FIGHTS, sex, robberies and rampant indiscipline have erased the pride that was evident inside the $4.3-billion Half-Way-Tree Transport Centre when it was officially opened in January 2008.
High school students who show no respect for authority and who, according one Jamaica Urban Transit Company (JUTC) official, won't hesitate to attack and harm adults.
Linval Thompson, the man charged with managing the transport centre on behalf of the State-owned JUTC, said that the unruly behaviour of the teenage students have JUTC staff and the police personnel assigned to keep order in the centre stretched to the limit.
"On a Friday it is just madness," Thompson told the Jamaica Observer. "The children come here and they do not leave the park until late in the evening. They are involved in all kinds of activities."
His claim was corroborated by Sergeant April McFarlane, who heads the team of cops assigned to police the centre.
"On a Friday it's chaos. The students don't want to leave. They come to the bus park and linger. The girls arrange to meet men they met on the Internet. We have caught children having sex in the bathroom. They fight every day, but on a Friday it gets worse. We have found every form of weapon that you could imagine," Sergeant McFarlane said.
Last Friday afternoon when the Sunday Observer visited the transport centre, children were seen openly hugging each other.
One boy had his head buried deep in a girl's bosom, while two girls were seen holding hands in a more than friendly manner. The children embraced and sometimes gyrated against each other in full view of adults, some of whom seemed fearful to reprimand them.
Hundreds of students crammed inside the lower level of the bus centre converted the facility into a beehive of activity. The noise was deafening.
According to Thompson, buses come to the centre and leave almost empty because of the students' refusal to board them in a timely manner.
That, he said, is causing the JUTC to bleed, as the adults who would normally use the transport centre after work, often leave and take minibuses or illegal route taxis due to the children's behaviour.
"This is causing us to lose money. The adult fare is way more than the children's fare, and if they are not taking buses and turning off the adults it puts us in a bad financial position," he said.
One JUTC supervisor who works on the lower level pointed the Sunday Observer to a fight between two boys who looked to be no more than 12 years old.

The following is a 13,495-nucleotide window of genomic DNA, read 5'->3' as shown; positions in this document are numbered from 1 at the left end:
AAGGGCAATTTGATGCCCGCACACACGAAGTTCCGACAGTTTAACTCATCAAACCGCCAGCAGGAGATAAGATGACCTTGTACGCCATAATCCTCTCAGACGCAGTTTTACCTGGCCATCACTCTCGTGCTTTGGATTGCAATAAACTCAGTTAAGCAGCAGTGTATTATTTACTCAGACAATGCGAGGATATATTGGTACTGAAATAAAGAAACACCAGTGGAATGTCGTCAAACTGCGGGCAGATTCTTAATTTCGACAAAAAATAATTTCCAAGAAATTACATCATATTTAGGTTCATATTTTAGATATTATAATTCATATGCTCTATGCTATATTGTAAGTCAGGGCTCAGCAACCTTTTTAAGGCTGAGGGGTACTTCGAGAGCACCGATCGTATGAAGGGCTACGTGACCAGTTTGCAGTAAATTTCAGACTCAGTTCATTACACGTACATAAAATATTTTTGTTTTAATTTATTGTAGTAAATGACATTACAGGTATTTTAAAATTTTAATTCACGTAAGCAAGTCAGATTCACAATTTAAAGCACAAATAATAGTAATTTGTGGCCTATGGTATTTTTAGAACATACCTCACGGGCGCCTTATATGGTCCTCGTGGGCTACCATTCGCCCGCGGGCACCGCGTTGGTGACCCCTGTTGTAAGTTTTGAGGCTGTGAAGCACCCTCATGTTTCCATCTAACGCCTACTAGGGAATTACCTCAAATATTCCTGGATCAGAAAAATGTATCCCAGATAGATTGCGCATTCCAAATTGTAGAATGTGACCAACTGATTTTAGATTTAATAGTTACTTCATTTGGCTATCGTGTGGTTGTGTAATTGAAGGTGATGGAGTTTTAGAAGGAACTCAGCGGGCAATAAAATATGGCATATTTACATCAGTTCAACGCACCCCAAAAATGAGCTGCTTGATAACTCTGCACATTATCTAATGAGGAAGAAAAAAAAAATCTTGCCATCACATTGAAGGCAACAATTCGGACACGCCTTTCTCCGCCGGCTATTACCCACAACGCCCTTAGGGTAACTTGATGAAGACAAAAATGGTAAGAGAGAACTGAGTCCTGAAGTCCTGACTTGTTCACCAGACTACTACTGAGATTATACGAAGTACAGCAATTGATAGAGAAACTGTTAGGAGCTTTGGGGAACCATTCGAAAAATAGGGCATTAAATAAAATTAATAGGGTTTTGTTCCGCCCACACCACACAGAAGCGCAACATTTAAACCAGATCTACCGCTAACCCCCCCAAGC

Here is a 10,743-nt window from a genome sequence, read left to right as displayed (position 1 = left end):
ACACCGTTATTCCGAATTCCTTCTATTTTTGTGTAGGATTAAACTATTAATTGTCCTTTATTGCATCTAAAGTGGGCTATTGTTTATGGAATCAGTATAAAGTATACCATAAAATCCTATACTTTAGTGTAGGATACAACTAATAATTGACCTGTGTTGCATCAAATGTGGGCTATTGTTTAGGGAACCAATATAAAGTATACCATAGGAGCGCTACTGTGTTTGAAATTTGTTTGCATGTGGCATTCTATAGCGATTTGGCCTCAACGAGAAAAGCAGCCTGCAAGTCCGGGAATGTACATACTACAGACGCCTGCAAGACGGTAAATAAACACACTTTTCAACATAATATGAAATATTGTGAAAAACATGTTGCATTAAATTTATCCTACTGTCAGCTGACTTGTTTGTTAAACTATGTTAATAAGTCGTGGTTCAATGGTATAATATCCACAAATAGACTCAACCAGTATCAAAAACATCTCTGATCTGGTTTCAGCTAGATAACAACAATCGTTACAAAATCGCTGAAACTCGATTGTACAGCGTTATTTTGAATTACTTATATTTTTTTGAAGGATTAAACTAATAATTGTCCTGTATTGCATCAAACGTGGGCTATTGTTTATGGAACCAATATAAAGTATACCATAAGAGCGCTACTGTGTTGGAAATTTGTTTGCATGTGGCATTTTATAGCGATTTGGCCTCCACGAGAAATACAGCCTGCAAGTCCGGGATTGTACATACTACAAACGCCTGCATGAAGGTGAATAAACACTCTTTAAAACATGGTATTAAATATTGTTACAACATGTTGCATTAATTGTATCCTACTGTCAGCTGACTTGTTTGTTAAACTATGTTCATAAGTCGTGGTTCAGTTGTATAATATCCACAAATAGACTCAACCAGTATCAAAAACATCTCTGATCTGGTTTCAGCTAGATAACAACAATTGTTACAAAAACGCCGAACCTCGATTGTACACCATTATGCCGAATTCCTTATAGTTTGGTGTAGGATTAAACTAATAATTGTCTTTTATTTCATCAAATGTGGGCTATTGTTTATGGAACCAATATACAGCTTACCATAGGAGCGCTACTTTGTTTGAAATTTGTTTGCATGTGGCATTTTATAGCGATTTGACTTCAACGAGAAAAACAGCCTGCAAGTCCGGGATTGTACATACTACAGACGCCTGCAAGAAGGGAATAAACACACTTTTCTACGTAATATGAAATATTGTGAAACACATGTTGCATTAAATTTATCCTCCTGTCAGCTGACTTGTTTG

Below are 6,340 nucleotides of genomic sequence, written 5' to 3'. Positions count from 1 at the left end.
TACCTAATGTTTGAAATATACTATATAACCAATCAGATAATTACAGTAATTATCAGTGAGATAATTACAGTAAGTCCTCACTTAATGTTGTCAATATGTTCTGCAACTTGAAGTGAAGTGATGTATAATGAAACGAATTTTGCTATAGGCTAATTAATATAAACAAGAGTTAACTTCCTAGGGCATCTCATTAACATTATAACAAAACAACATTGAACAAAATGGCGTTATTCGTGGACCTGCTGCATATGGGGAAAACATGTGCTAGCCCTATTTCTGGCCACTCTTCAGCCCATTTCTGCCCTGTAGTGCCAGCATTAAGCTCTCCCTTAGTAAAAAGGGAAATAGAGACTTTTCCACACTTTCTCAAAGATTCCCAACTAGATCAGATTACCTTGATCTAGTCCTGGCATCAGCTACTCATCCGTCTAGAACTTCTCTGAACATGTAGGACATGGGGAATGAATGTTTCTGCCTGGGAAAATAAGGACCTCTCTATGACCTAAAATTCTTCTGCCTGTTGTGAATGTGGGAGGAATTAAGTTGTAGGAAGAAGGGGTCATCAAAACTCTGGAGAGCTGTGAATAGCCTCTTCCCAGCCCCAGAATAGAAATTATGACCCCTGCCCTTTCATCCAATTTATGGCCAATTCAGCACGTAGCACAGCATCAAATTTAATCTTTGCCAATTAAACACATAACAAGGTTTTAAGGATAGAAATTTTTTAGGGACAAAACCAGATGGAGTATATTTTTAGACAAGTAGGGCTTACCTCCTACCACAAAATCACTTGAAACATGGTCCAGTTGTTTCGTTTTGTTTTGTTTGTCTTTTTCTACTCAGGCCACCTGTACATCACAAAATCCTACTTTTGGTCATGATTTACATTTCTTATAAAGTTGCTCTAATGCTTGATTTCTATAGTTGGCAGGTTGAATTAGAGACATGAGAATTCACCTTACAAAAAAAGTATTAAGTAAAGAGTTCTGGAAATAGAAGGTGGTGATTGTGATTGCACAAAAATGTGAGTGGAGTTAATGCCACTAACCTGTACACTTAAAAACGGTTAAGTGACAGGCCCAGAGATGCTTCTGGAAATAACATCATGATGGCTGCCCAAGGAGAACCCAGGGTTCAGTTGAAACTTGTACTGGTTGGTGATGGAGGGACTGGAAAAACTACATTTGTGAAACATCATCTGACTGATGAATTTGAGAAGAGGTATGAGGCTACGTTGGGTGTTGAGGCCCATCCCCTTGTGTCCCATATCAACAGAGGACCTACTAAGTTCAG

The scuffle was quickly broken up by other students.
"I am telling you, it very serious down here. They will not go home until they fight. I have seen boys walking through the crowd with guns. Last week one boy had a gun looking like a Uzi walking through, but he managed to escape the police," the worker told the Sunday Observer.
He said that girls as young as age 12 pose in suggestive positions with men many years older without shame.
"I saw a 12-year-old with her legs wrapped around a man. When the security talk to her, she run dem wey and said dem can't tell her what to do as they were not her parents. If the security never use a baton and lick the boy, him wouldn't run leave the little pickney, and she cuss dem same way," he said.
He also complained that students, especially the boys, have mugged persons at knifepoint.
"They crowd around you and use their knife to cut off your pocket and take your phone and money. Most evenings we find a whole heap of purses that have been searched and thrown away. We throw away a lot of purses in the evenings," the worker said.
His claims were substantiated by Thompson, who said that just last week a woman complained that her handbag was cut open and her cellular phone robbed by schoolboys.
The worker also pointed out that it was not wise to reprimand the students as they had no reservations about harming adults.
"You can't talk to dem, dem will kill you," he said.
Funded by a loan from the Belgian Government and built by Jamaican construction workers, under the guidance of Belgian contractors, the transport centre was the source of great pride when it was officially opened shortly after the 2007 general election.
The lower level of the facility boasted bus schedule displays, route maps, security cameras, and ventilators, and at the official opening note was made of the spacious bathrooms.
Speakers encouraged the public to protect the centre, which was expected to bring some amount of order and prestige to the capital city's mass transport system.